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As the threat landscape continues to expand, organizations are in a constant battle to stay ahead of attackers. OT remains a major target for cyber-attacks, as underscored by the recent attacks against the Colonial Pipeline. In fact, the 2021 State of Operational Technology and Cybersecurity Report from Fortinet found that nine out of 10 OT organizations surveyed experienced at least one intrusion in the past year; 63% had three or more.
The good news is the situation isn’t hopeless. While bad actors will undoubtedly continue to evolve their tactics and techniques, there are strategies and practices that enable OT leaders to stay ahead of these threats. One of the key aspects of strengthening cybersecurity posture involves the connection between security and compliance, and then layering in automation.
Attributes of a best-in-class strategy
The aforementioned cybersecurity report found that “top-tier” OT leaders–those whose organizations saw zero intrusions in the past year–were far more likely to be dependent upon orchestration, automation and predictive behavior as part of their cybersecurity strategy. They were also more likely to be tracking and reporting the financial implications of cybersecurity to the business, as well as reporting compliance with industry regulations and scheduled security assessments.
Unfortunately, such leading organizations seemed to be exceptions rather than the rule. Although many organizations are making progress, there is ample room for improvement. Most OT organizations aren’t employing orchestration and automation, and the COVID-19 crisis further taxed their security readiness. The digital connectivity of OT-IT networks, combined with an ever-increasing advanced risk environment and the need to deal with pandemic-related issues, made it even more difficult for OT leaders to stay ahead of adversaries. Arguably broader implementation of security best practices takes time and money and leading organizations that made such investment were better able to address and withstand the security challenges and business changes driven by the pandemic.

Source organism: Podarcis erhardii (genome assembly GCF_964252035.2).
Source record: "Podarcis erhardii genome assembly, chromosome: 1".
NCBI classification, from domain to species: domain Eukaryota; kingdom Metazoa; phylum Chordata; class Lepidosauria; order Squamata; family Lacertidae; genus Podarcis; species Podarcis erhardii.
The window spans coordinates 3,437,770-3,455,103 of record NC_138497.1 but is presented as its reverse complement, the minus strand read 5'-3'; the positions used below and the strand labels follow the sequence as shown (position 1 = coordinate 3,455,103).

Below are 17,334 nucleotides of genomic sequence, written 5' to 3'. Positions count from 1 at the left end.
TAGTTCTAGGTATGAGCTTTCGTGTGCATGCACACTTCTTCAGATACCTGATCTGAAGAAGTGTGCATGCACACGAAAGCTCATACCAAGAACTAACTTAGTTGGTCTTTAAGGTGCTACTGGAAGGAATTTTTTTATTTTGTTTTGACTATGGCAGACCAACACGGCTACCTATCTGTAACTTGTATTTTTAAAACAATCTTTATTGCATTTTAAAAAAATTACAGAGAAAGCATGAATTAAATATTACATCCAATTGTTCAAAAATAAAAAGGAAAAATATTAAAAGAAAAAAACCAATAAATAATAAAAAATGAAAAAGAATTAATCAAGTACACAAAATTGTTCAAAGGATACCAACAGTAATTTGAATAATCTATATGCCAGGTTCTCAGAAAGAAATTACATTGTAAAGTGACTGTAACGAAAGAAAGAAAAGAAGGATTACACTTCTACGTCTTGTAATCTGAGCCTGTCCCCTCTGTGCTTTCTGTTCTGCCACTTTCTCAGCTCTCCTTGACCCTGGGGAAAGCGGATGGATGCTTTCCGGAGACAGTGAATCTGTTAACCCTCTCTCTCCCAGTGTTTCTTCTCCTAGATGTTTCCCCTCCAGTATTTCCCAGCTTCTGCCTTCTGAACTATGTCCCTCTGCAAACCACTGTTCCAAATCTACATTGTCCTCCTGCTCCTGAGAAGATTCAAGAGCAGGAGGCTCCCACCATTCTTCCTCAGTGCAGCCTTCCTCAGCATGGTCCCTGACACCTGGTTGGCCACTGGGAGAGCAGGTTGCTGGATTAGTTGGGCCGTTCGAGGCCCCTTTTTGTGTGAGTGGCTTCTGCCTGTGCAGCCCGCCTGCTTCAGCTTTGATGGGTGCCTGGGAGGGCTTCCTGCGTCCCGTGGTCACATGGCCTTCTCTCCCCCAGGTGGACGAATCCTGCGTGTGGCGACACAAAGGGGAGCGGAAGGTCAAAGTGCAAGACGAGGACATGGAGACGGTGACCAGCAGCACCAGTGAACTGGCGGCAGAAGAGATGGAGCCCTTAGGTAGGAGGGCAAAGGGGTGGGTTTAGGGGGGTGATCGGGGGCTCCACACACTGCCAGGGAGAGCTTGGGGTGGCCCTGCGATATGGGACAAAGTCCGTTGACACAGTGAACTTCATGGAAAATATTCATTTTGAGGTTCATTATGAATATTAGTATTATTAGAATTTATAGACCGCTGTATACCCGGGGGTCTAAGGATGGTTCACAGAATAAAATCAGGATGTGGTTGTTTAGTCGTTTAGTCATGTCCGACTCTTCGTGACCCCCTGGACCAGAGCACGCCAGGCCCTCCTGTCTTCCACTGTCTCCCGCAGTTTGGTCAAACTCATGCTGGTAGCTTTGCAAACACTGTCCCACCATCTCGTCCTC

Compliance goes hand in hand with cybersecurity
OT and IT organizations are likely to view compliance as a time- and resource-heavy headache. But frustration aside, compliance can reveal itself to be a critical security linchpin and business enabler. The vast majority agree that compliance is an effective means of enhancing protection and tracking and reporting on important security measurements. Often the challenge with compliance lies in interpretation, and it’s difficult to know where to start and what to track.
Adopting and implementing the appropriate security architecture is an important foundation. But security extends beyond that foundation to automating not only compliance tracking and reporting but notifications of intrusions and/or breaches and subsequent remediation. Compliance is increasingly valuable to an organization’s top leaders, but if the reports must be prepared manually, organizations are not likely to execute that process more frequently than auditors require.
Top-tier organizations are more likely to execute regular reporting, suggesting that they have automated compliance reporting processes across the enterprise. With more of a real-time approach to reporting, they are better able to improve their enterprise security posture.
Security organizations simply cannot expend the significant amount of time that manual aggregation and interpretation of compliance indicators across disparate security systems requires. Even if a security leader has an infinite resource budget, it is almost impossible to recruit and retain all the cybersecurity talent necessary due to the acute shortage of cybersecurity skills. Automated tracking and reporting of compliance with industry and governmental regulations and security standards frees security teams to focus on strategic initiatives rather than manual tactics. It also empowers security leaders to proactively manage compliance, which certainly improves an organization’s risk posture.
Clearly, the value of automating reporting and notifications goes beyond enabling a security team to maximize limited resources. This practice also helps ensure regulatory compliance. Take GDPR, for example. If critical assets and data are breached, security organizations must send a notification within 72 hours or face substantial fines that are punitive well beyond potential brand impact. With the right controls in place and the ability to shrink intrusion-to-detection windows, organizations can automate breach notifications and even automate the remediation process.
Strength through automation
OT organizations certainly face greater risk than other business sectors due to the relatively recent increase in IT/OT digital connectivity and the security issues that have ensued. Survey data reveals that some organizations are employing orchestration, automation, and predictive behavior to run reports more frequently than required, which helps them spot and resolve issues faster. This affords measurable improvement in their security posture. It further eases the strain of operating with a disproportionate cybersecurity talent pool.
Moving forward, it is essential that OT organizations consider what steps can be implemented to enable automated compliance and realized improved cybersecurity.
Read more: The State of Operational Technology and Cybersecurity Report
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